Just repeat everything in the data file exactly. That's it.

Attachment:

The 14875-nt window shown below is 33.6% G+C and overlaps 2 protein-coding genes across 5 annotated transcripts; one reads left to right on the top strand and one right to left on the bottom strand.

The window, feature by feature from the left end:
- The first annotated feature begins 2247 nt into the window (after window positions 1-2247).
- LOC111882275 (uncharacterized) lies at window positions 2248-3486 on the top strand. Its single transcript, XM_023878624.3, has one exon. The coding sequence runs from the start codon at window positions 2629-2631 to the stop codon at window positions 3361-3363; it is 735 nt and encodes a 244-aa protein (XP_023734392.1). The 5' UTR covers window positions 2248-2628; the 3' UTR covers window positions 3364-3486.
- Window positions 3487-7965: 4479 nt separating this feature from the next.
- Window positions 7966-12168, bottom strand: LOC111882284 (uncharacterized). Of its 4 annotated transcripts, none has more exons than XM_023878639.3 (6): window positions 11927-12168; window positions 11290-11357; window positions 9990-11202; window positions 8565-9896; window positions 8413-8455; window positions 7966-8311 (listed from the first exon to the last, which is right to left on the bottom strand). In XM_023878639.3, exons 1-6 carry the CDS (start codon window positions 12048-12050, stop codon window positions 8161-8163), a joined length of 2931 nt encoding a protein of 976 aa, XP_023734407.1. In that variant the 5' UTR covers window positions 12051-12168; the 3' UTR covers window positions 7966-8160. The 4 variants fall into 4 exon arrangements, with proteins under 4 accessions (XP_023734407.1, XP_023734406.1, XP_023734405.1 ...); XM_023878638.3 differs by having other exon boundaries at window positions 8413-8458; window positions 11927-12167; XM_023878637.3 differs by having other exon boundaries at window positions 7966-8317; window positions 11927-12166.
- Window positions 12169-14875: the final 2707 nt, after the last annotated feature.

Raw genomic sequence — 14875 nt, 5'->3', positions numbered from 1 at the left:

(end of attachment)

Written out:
The 14875-nt window shown below is 33.6% G+C and overlaps 2 protein-coding genes across 5 annotated transcripts; one reads left to right on the top strand and one right to left on the bottom strand.

The window, feature by feature from the left end:
- The first annotated feature begins 2247 nt into the window (after window positions 1-2247).
- LOC111882275 (uncharacterized) lies at window positions 2248-3486 on the top strand. Its single transcript, XM_023878624.3, has one exon. The coding sequence runs from the start codon at window positions 2629-2631 to the stop codon at window positions 3361-3363; it is 735 nt and encodes a 244-aa protein (XP_023734392.1). The 5' UTR covers window positions 2248-2628; the 3' UTR covers window positions 3364-3486.
- Window positions 3487-7965: 4479 nt separating this feature from the next.
- Window positions 7966-12168, bottom strand: LOC111882284 (uncharacterized). Of its 4 annotated transcripts, none has more exons than XM_023878639.3 (6): window positions 11927-12168; window positions 11290-11357; window positions 9990-11202; window positions 8565-9896; window positions 8413-8455; window positions 7966-8311 (listed from the first exon to the last, which is right to left on the bottom strand). In XM_023878639.3, exons 1-6 carry the CDS (start codon window positions 12048-12050, stop codon window positions 8161-8163), a joined length of 2931 nt encoding a protein of 976 aa, XP_023734407.1. In that variant the 5' UTR covers window positions 12051-12168; the 3' UTR covers window positions 7966-8160. The 4 variants fall into 4 exon arrangements, with proteins under 4 accessions (XP_023734407.1, XP_023734406.1, XP_023734405.1 ...); XM_023878638.3 differs by having other exon boundaries at window positions 8413-8458; window positions 11927-12167; XM_023878637.3 differs by having other exon boundaries at window positions 7966-8317; window positions 11927-12166.
- Window positions 12169-14875: the final 2707 nt, after the last annotated feature.

Raw genomic sequence — 14875 nt, 5'->3', positions numbered from 1 at the left: